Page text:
Mg(OH)2 has a charge of 0
You need 2 OH- to balance the Mg2+
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Nyx:)
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#9
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(Original post by scimus63)
Hi,
Your reasoning is OK but I think neutralisation reactions generally go to completion, they are not equilibrium reactions. If you add HCl to magnesium hydroxide I think the reaction will go pretty much 100% to products, magnesium chloride and water.

You also do not include solids in equilibrium constants- you cannot measure the concentration of a solid, like an ion or a gas in an equilibrium expression.

If this was an equilibrium reaction then what you say is good!

try here it might help:
https://science-revision.co.uk/A_Lev...constants.html

are you in y12?
Thanks for the reply! Hmm but the question states "an equilibrium exists between the salt and the ions after magnesium hydroxide is dissolved in h2o" so this equation is the equilibrium, doesn't that make it an equilibrium reaction?

Yes I'm in y12
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username5050312
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#10
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#10
(Original post by bl0bf1sh)
what is the charge of a magnesium ion? what is the charge of a hydroxide ion?
in order for the Mg(OH)2 compound to have no overall charge, what must the ratio of magnesium ions to hydroxide ions be?
Why is your pfp Donald Trump?
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scimus63
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#11
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#11
(Original post by Nyx:))
Yes I'm in y12
yes, but it wont be an equilibrium if you then add an acid to it, I could be wrong but I think neutralisation are not usually equilibrium reactions, they go to completion.

Dissolving the magnesium hydroxide solid in water will be an equilibrium reaction tho
Thanks for the reply! Hmm but the question states "an equilibrium exists between the salt and the ions after magnesium hydroxide is dissolved in h2o" so this equation is the equilibrium, doesn't that make it an equilibrium reaction?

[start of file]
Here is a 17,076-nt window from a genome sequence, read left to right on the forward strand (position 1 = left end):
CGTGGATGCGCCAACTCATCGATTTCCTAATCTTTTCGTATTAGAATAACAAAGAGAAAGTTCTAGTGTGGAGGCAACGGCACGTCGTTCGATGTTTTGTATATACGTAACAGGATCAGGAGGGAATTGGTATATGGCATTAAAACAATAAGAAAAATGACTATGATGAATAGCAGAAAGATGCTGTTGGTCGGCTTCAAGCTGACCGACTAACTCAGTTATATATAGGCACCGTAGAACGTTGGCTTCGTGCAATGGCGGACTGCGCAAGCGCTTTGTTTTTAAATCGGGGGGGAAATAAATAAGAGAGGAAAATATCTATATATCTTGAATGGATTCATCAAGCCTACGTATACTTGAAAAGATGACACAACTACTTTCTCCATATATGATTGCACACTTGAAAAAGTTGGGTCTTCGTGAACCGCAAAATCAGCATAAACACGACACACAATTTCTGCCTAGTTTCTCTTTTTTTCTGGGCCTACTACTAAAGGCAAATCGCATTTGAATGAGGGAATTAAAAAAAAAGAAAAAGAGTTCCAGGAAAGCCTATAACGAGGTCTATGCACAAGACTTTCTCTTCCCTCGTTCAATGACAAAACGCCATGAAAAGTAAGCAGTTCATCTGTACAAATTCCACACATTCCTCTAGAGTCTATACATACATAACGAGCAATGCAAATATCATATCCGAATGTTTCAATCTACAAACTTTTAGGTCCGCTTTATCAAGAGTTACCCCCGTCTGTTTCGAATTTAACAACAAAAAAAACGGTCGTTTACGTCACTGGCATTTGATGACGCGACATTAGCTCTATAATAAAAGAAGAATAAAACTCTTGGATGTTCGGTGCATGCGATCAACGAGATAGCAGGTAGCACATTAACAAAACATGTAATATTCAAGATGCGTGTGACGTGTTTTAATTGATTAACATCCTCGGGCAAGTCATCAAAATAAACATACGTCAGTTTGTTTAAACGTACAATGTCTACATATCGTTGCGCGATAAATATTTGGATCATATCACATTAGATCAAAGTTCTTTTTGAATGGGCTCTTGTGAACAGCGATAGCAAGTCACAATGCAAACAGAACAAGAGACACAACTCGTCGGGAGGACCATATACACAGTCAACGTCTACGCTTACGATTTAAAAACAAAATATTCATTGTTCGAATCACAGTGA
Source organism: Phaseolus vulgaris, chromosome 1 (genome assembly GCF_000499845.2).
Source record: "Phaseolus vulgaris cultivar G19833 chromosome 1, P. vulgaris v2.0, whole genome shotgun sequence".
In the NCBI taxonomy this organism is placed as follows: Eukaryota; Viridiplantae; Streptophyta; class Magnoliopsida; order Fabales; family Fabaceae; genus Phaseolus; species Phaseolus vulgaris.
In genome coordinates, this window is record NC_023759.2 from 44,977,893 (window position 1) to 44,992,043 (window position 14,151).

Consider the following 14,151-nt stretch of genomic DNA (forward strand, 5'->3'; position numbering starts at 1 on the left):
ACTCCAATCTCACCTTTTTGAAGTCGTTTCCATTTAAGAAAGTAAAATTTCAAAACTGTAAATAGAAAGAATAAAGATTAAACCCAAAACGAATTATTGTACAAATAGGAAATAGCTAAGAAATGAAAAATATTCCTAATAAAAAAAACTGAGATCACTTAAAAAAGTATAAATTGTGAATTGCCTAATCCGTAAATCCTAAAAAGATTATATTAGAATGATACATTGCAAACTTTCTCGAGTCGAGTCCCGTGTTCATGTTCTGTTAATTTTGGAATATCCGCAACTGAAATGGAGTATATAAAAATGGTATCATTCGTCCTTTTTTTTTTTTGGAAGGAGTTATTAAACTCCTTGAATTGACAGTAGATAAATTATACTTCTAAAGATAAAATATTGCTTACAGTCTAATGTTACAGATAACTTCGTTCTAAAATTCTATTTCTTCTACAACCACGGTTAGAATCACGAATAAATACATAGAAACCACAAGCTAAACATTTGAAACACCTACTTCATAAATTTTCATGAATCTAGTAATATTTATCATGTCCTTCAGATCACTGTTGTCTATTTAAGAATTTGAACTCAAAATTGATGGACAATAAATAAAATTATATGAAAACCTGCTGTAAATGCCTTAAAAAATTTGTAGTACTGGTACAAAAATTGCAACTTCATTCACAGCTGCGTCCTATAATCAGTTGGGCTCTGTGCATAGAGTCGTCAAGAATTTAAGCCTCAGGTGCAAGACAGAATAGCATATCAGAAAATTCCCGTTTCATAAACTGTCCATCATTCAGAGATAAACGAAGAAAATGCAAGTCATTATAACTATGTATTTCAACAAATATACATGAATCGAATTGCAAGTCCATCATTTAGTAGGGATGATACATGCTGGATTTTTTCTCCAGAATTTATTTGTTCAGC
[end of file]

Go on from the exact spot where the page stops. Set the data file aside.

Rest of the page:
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bl0bf1sh
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#12
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#12
(Original post by cleveranimal56)
Why is your pfp Donald Trump?
it's a blobfish, they do look pretty similar tbh
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KA_P
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#13
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#13
(Original post by cleveranimal56)
Why is your pfp Donald Trump?
I thought it was a fish...
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Nyx:)
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#14
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#14
(Original post by scimus63)
yes, but it wont be an equilibrium if you then add an acid to it, I could be wrong but I think neutralisation are not usually equilibrium reactions, they go to completion.

Dissolving the magnesium hydroxide solid in water will be an equilibrium reaction tho
Thanks for the reply! Hmm but the question states "an equilibrium exists between the salt and the ions after magnesium hydroxide is dissolved in h2o" so this equation is the equilibrium, doesn't that make it an equilibrium reaction?
Oh alright, makes sense!
If I write a kc equation for only the equalibrium reaction, should it involve the charges or no? Like kc= [Mg2+] [OH-]^2
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scimus63
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#15
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#15
you can put them in if you like, I would